One error was listed in the category “surgery performed on the wrong body part.” But Bolinger clarified that it involved injection of anesthetic agent on the patient’s right side when it should have been the left side. The error was caught before the surgery happened, he said.
“You try to put in place every system you can and procedure to prevent that from happening, but it still comes down to human error,” he said. “We put every system we can in place to try and prevent human errors.”
Union Hospital has strengthened its systems and procedures, and it seems to be working, with just one reportable incident so far this year, he said.
The hospital made a training video related to procedures before surgery, and all surgeons and surgical staff were required to watch it. It also was provided to all physicians on the medical staff.
It deals with a “surgical time out,” and now, “No surgery is done at this point without a well-documented, surgical time out,” Bolinger said. Before surgery, the surgical team goes through a checklist, similar to what an airline pilot does before leaving the runway.
The team uses more than one means to identify the patient; it identifies the procedure and ensures it is the one the patient signed a consent for; and everyone on the team must agree which side is correct, left or right.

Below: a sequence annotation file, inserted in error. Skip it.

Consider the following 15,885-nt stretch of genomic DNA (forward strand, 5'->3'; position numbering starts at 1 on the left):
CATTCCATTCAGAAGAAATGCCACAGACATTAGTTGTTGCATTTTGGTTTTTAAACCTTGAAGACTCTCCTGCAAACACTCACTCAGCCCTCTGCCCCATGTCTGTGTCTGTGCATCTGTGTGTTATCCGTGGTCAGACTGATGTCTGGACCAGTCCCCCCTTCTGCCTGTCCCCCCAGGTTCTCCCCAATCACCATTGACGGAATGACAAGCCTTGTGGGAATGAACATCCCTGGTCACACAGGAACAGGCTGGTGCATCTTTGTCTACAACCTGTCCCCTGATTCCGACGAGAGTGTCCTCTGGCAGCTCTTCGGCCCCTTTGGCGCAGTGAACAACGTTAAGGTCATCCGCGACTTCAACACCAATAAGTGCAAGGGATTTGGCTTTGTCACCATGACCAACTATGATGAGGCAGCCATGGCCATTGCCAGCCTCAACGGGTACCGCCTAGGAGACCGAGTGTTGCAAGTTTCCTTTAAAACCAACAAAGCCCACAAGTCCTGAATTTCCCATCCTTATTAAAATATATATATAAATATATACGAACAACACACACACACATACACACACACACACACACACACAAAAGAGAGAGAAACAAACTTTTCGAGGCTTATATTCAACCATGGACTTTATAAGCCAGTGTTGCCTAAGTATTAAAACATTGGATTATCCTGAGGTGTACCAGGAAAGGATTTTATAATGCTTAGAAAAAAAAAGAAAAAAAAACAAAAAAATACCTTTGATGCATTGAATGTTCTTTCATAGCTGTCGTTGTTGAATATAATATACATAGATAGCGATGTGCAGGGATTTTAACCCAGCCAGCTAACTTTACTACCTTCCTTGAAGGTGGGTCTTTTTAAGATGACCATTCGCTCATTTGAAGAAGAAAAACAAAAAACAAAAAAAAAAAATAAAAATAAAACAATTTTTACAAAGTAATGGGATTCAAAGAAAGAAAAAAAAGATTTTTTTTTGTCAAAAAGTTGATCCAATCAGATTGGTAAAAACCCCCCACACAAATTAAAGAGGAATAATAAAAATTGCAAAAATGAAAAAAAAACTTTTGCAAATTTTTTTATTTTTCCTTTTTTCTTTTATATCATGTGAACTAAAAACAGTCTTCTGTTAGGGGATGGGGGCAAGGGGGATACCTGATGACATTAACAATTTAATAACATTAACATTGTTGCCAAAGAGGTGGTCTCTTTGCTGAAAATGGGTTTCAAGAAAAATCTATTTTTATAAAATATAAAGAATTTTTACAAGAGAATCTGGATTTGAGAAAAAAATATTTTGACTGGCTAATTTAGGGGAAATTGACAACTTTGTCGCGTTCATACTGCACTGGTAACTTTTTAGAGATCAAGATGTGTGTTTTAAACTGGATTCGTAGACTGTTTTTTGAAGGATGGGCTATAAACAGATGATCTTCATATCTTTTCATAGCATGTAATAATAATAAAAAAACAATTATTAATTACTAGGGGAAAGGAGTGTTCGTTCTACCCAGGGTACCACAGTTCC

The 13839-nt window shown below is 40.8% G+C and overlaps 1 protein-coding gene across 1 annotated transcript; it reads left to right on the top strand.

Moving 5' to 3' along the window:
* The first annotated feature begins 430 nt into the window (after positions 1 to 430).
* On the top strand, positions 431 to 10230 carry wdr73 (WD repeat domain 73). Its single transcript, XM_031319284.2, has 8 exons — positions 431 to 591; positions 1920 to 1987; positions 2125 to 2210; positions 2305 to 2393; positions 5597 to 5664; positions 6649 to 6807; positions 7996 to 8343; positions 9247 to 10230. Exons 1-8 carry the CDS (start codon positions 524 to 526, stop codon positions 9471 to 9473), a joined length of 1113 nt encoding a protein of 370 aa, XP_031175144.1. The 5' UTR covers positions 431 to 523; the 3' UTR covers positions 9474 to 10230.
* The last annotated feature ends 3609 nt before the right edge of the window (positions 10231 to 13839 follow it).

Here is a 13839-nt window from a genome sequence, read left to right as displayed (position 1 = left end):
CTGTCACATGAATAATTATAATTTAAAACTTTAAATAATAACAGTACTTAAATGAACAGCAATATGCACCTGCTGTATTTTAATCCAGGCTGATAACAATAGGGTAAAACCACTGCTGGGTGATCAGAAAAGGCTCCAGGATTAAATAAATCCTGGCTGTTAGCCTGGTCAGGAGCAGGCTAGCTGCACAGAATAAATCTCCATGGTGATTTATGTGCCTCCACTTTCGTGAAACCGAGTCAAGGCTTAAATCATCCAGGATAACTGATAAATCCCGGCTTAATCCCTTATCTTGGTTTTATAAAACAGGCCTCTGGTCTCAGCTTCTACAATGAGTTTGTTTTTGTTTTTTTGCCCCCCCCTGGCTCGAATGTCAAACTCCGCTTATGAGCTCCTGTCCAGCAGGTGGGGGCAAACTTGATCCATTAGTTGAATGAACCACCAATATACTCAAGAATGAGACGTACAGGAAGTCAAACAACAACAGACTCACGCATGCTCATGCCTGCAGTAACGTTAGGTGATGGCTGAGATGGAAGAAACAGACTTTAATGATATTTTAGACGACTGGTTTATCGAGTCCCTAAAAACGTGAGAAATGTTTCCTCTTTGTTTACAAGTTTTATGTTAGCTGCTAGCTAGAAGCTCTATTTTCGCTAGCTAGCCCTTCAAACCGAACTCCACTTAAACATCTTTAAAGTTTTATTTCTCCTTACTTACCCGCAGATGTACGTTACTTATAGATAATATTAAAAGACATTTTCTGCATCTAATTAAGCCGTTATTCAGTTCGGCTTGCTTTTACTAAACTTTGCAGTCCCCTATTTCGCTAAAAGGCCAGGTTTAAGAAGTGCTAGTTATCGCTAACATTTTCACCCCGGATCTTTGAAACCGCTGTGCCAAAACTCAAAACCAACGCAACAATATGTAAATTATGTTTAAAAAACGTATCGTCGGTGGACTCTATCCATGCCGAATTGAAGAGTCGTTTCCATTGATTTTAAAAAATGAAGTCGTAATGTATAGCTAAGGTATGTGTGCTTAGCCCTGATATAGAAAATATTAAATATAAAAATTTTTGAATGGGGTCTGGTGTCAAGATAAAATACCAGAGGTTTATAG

While most hospitals follow this type of procedure, “Some place a lot more emphasis on it,” Bolinger said. “We’ve gone back and placed as much emphasis on it as we can.”
The hospital has “gone out of its way” to re-educate medical staff, and in particular, those doctors and medical staff involved with surgery, he said.
As far as the one incident of retention of a foreign object in a patient after surgery, Bolinger said he could not disclose details because of potential violation of a law safeguarding patient privacy. He was concerned the patient could be identified.
The patient did require a second surgery to remove the object, he said, but in the end, the patient “had a good outcome,” Bolinger said.